Since joining the NPS I have had the privilege to photograph many once in a life time projects. Early on, right out of film school, I found myself living off the coast of the Florida Keys in the Dry Tortugas NP where the casemate of the civil war Fort Jefferson was my bedroom, crossing a drawbridge over a moat was my morning commute, and diving on shipwrecks 7 days a week was my job. Years later I was the project photographer for the Friends of the Hunley and the National Geographic on the HL Hunley recovery expedition. For six month we worked off-shore diving in surface supplied hard hats along side commercial divers on a project of massive scale. After months of intense work and weeks of 24hr operations we finally recovered the 1st successful submarine in maritime history which sank off the coast of Charleston, SC in 1864 – crew still aboard. In 2000 I was shooting documentaries for History, National Geographic and Discovery for the 65th anniversary of the Pearl Harbor attack on the USS Arizona. Around this time I was also working with one of the great underwater cinematographers, Pete Romano, owner of HydroFlex and the best UW director of photography anywhere, on the feature film Pearl Harbor. In addition to diving with the director, Michael Bay, and participating in the insanity that is a Hollywood blockbuster I was able to help the film crew capture the essence of the USS Arizona as it rest today. (sadly, the real USS Arizona was ultimately not “real” enough for the director and he had Industrial Light & Magic build him an entire Arizona model which appeared in the film). Just a couple years ago I was shooting for a PBS NOVA program, a lifetime series favorite and professional dream. These projects, combined with the experience and dives on so many other projects around the NPS and internationally have generated a lifetime of experiences.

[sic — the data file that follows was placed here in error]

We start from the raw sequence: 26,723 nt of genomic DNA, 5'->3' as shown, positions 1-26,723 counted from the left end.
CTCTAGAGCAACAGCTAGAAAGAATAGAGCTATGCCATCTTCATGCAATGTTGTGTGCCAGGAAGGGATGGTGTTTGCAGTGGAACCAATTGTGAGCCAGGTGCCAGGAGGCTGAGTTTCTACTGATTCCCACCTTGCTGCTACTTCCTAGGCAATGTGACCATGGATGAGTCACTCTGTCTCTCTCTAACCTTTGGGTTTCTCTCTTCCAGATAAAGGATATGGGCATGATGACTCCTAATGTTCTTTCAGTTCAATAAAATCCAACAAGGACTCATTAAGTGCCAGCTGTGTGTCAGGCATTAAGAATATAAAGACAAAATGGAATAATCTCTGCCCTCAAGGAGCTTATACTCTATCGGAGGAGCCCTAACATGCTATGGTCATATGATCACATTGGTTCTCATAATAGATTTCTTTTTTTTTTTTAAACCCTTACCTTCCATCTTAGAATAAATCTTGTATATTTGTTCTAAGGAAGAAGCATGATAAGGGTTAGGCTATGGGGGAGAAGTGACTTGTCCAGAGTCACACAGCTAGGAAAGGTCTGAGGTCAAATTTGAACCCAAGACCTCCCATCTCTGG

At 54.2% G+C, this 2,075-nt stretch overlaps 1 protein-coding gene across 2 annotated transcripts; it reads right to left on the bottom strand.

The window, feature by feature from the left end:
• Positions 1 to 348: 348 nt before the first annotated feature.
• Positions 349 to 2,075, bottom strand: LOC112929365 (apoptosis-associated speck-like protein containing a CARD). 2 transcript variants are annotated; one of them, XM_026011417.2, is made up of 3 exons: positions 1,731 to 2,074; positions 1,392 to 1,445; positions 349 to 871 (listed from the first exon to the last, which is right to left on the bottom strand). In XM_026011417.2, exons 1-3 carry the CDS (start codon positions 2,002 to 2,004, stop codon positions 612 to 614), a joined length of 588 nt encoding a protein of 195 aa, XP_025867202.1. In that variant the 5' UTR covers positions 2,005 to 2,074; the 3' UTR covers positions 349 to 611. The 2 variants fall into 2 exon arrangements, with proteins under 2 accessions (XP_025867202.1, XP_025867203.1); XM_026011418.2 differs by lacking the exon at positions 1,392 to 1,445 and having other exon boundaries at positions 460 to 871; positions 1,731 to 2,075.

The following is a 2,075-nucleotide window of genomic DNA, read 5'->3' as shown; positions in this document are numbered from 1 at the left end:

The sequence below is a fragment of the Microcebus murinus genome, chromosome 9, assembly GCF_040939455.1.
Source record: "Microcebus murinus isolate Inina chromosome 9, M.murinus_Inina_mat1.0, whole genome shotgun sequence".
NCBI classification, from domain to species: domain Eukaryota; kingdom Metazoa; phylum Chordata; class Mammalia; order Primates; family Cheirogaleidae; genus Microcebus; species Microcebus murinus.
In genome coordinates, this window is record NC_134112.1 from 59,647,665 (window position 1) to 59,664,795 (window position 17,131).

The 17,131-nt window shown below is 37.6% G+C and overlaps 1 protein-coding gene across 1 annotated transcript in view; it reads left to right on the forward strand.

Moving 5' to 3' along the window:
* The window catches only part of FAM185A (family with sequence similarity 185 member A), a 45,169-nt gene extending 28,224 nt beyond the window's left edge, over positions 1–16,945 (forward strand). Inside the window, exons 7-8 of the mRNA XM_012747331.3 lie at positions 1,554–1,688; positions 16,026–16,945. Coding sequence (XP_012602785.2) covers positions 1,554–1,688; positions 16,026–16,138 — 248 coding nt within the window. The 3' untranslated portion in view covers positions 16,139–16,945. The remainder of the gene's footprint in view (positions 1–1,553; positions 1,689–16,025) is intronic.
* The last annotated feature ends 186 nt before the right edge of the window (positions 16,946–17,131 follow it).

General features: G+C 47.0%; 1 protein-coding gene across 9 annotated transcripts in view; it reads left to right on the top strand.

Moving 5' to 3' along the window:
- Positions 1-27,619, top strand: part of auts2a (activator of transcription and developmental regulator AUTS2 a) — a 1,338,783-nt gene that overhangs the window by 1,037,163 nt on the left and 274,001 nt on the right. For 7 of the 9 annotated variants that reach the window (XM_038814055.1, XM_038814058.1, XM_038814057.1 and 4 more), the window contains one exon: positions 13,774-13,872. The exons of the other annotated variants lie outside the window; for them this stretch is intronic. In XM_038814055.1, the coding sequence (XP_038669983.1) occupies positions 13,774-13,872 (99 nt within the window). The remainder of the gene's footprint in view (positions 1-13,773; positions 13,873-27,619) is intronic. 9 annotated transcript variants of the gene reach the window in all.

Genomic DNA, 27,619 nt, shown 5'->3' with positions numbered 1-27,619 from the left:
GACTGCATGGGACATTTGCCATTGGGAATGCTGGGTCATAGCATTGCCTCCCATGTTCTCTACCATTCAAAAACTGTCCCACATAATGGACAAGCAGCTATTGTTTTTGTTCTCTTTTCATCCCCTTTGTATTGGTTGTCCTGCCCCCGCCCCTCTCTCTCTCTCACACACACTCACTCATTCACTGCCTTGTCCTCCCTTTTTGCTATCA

|2011 HMS Investigator Underwater Team|
So as I bid the Arctic farewell, I will always remember the tundra, the perpetual sunlight and never-ending magic hour, a virgin shipwreck and its it’s shallow frigid final resting place. Perhaps more than anything I will recall the friendships that were formed in the tents, adding boiling water to an unknown substance in a bag, stirring and calling it dinner. The laughs when its 2am and just for fun you decide to blow up your drysuits and sumo wrestle on the beach just because you can. I will remember the team of Parks Canada archeologist who trusted me to document one of the most significant projects in many of the their careers. All this and they even let me hold the Canadian flag every now and then. Thanks guys, it truly was the project of a lifetime.
|2011 HMS Investigator Team|